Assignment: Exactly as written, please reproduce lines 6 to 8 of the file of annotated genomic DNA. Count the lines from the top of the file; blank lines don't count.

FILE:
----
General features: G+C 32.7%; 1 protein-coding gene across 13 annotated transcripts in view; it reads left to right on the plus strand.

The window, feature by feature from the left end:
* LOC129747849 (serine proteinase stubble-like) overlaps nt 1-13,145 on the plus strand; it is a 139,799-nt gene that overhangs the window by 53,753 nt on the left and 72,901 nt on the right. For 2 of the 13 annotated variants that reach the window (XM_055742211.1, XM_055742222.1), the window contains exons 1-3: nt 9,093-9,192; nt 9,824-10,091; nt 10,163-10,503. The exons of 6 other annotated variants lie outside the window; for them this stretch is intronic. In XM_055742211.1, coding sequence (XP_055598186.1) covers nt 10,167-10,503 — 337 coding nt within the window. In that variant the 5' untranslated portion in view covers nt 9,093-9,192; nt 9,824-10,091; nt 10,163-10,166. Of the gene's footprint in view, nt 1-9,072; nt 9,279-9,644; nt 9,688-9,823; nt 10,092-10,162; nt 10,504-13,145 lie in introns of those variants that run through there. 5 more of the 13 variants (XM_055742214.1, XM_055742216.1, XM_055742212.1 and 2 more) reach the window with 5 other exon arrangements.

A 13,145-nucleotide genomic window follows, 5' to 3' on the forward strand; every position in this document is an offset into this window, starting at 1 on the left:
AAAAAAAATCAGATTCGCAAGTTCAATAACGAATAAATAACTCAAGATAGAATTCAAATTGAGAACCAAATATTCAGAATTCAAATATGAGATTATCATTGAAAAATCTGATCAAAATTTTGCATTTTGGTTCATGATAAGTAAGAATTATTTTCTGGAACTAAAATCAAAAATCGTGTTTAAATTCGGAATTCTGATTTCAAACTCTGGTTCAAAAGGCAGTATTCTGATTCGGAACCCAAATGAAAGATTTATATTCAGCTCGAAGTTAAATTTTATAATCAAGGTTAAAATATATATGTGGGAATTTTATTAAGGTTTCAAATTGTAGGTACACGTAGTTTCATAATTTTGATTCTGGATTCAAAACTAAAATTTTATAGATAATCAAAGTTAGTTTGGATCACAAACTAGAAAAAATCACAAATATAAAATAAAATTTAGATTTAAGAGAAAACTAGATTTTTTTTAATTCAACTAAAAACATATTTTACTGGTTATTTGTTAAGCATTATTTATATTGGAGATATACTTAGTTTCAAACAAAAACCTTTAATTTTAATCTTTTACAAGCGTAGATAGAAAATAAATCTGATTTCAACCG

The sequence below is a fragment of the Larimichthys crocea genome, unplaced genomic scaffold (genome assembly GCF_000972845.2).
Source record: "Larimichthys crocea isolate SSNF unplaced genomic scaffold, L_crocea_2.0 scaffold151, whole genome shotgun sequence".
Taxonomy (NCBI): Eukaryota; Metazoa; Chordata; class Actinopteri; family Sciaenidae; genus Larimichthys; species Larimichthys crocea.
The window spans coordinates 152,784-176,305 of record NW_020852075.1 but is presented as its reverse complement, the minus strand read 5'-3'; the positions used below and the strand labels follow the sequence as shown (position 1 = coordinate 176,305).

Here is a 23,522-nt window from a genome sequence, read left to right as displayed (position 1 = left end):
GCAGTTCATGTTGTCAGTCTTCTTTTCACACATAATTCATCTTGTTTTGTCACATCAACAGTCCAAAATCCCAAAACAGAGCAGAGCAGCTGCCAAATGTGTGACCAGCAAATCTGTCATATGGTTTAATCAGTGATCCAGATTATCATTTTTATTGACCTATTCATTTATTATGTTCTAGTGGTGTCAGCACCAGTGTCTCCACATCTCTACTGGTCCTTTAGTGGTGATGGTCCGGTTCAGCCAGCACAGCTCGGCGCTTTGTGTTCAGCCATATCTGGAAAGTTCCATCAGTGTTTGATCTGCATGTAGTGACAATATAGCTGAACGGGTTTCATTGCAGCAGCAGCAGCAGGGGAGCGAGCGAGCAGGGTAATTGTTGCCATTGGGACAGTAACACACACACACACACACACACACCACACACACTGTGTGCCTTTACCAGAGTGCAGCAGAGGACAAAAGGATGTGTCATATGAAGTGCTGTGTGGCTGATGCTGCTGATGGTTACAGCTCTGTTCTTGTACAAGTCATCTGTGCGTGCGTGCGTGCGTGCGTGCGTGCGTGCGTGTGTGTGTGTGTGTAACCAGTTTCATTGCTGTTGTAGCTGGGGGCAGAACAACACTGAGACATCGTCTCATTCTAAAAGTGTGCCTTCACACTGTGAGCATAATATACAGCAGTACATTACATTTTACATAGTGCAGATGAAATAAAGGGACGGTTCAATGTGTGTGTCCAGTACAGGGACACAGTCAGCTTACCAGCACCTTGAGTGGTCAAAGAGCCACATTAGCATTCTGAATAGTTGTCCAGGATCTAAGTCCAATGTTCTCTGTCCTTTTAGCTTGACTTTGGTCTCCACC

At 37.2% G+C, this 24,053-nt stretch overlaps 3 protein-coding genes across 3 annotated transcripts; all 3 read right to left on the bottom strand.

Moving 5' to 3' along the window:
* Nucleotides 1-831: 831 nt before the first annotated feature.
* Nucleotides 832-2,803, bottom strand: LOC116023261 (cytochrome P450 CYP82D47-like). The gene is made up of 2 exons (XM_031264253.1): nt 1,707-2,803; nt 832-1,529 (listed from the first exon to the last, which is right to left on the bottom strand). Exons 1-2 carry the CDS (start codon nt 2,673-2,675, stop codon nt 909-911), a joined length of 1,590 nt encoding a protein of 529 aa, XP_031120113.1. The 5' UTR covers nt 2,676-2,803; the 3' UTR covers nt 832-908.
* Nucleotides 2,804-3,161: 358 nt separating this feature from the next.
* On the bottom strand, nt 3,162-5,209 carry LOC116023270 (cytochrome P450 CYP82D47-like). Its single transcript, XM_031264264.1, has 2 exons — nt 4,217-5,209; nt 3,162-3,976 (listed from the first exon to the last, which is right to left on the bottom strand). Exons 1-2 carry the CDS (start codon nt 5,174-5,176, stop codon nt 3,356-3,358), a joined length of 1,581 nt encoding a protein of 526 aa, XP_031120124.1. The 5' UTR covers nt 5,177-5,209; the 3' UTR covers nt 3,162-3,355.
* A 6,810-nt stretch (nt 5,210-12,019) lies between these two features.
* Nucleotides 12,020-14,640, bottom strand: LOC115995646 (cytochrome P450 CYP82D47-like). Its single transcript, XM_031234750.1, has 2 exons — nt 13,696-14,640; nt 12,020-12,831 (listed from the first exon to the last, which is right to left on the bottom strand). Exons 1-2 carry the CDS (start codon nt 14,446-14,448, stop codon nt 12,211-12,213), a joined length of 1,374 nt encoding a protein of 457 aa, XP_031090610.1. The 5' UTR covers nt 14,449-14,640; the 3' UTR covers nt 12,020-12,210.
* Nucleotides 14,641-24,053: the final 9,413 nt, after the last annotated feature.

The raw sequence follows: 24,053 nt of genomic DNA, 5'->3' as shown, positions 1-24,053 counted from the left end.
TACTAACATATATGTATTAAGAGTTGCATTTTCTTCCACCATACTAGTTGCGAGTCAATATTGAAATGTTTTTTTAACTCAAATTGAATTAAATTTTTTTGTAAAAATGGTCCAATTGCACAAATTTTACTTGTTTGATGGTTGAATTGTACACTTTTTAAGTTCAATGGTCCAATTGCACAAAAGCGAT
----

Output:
The sequence below is a fragment of the Larimichthys crocea genome, unplaced genomic scaffold (genome assembly GCF_000972845.2).
Source record: "Larimichthys crocea isolate SSNF unplaced genomic scaffold, L_crocea_2.0 scaffold151, whole genome shotgun sequence".
Taxonomy (NCBI): Eukaryota; Metazoa; Chordata; class Actinopteri; family Sciaenidae; genus Larimichthys; species Larimichthys crocea.